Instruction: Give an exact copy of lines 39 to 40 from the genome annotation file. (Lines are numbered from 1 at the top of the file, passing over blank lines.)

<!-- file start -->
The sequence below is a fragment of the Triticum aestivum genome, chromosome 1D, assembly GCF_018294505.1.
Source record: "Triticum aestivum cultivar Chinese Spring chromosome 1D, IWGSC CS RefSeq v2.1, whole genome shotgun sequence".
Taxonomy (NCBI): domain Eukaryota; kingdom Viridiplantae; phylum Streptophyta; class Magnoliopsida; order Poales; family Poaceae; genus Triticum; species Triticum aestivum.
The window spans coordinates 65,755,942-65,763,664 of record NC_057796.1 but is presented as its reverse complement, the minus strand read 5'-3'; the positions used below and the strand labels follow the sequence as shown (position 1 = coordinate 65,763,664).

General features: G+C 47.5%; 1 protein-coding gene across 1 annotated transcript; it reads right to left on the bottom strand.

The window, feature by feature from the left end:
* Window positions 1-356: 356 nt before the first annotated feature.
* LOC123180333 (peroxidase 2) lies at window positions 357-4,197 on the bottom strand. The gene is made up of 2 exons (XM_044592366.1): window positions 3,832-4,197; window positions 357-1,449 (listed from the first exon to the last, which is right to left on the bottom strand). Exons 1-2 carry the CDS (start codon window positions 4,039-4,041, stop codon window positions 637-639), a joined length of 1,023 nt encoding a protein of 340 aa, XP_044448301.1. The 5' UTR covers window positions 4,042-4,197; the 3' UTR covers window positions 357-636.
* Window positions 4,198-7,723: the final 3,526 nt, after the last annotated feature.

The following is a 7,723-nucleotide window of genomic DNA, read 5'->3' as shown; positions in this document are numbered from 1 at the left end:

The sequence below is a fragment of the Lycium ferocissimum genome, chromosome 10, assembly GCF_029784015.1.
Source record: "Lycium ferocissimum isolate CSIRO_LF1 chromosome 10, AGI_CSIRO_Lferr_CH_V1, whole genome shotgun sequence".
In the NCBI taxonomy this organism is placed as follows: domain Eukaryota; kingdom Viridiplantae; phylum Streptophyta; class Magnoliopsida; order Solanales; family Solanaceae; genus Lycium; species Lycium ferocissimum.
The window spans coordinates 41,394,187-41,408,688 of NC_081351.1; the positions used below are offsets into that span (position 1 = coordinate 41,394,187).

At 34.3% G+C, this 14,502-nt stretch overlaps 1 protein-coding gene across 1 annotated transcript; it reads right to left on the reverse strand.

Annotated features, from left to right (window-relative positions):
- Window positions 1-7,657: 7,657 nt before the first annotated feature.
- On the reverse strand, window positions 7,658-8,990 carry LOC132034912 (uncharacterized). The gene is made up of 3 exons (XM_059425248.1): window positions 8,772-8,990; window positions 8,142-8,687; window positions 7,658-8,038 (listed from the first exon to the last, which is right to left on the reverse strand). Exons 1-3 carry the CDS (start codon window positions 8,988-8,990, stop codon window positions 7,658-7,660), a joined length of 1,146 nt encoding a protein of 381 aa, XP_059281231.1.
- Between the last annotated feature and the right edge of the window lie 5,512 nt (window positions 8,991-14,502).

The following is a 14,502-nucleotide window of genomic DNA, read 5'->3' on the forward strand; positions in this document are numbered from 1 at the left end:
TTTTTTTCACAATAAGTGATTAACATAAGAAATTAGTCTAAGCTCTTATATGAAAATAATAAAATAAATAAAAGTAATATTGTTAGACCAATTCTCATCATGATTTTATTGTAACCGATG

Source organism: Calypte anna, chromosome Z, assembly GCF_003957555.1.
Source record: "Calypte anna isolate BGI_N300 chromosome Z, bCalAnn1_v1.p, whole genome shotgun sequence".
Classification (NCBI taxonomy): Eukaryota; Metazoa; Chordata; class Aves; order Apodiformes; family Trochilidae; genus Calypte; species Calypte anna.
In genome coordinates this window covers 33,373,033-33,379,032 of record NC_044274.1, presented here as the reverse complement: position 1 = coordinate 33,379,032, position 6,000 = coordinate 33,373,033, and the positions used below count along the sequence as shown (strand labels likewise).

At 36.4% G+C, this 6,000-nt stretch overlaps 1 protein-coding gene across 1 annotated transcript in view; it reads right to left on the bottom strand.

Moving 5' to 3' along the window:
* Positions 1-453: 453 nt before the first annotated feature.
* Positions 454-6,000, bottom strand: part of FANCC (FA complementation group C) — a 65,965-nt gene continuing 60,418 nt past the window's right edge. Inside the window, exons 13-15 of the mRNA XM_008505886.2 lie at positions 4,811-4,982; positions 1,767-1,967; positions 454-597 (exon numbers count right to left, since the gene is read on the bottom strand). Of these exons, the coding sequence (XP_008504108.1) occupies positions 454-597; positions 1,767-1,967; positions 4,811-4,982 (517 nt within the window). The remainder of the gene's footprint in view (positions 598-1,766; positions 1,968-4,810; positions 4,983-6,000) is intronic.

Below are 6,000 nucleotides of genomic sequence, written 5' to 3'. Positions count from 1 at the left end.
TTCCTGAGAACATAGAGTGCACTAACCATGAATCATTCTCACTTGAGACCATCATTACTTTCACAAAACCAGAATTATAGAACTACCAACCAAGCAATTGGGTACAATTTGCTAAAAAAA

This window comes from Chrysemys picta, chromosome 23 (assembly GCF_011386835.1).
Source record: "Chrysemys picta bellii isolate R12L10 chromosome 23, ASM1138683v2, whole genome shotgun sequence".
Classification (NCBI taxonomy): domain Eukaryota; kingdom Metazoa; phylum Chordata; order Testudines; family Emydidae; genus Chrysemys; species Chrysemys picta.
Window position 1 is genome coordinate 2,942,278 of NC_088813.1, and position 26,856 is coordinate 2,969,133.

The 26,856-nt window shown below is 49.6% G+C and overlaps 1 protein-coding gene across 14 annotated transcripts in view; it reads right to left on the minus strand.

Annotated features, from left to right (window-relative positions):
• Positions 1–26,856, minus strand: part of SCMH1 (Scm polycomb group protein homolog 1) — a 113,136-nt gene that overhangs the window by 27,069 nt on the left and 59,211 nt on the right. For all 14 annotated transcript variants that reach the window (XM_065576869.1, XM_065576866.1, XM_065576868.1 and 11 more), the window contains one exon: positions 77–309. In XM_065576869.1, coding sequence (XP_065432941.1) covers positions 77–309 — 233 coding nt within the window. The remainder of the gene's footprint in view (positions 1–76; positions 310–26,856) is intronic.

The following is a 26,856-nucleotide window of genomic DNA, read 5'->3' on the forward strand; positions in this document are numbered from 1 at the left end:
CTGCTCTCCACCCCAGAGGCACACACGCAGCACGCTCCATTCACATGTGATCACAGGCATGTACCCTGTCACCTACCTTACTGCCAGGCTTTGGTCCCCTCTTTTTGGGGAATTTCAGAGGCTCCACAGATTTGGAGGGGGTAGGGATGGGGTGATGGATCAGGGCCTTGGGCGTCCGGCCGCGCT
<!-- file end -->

The following is a 26,856-nucleotide window of genomic DNA, read 5'->3' on the forward strand; positions in this document are numbered from 1 at the left end:
CTGCTCTCCACCCCAGAGGCACACACGCAGCACGCTCCATTCACATGTGATCACAGGCATGTACCCTGTCACCTACCTTACTGCCAGGCTTTGGTCCCCTCTTTTTGGGGAATTTCAGAGGCTCCACAGATTTGGAGGGGGTAGGGATGGGGTGATGGATCAGGGCCTTGGGCGTCCGGCCGCGCT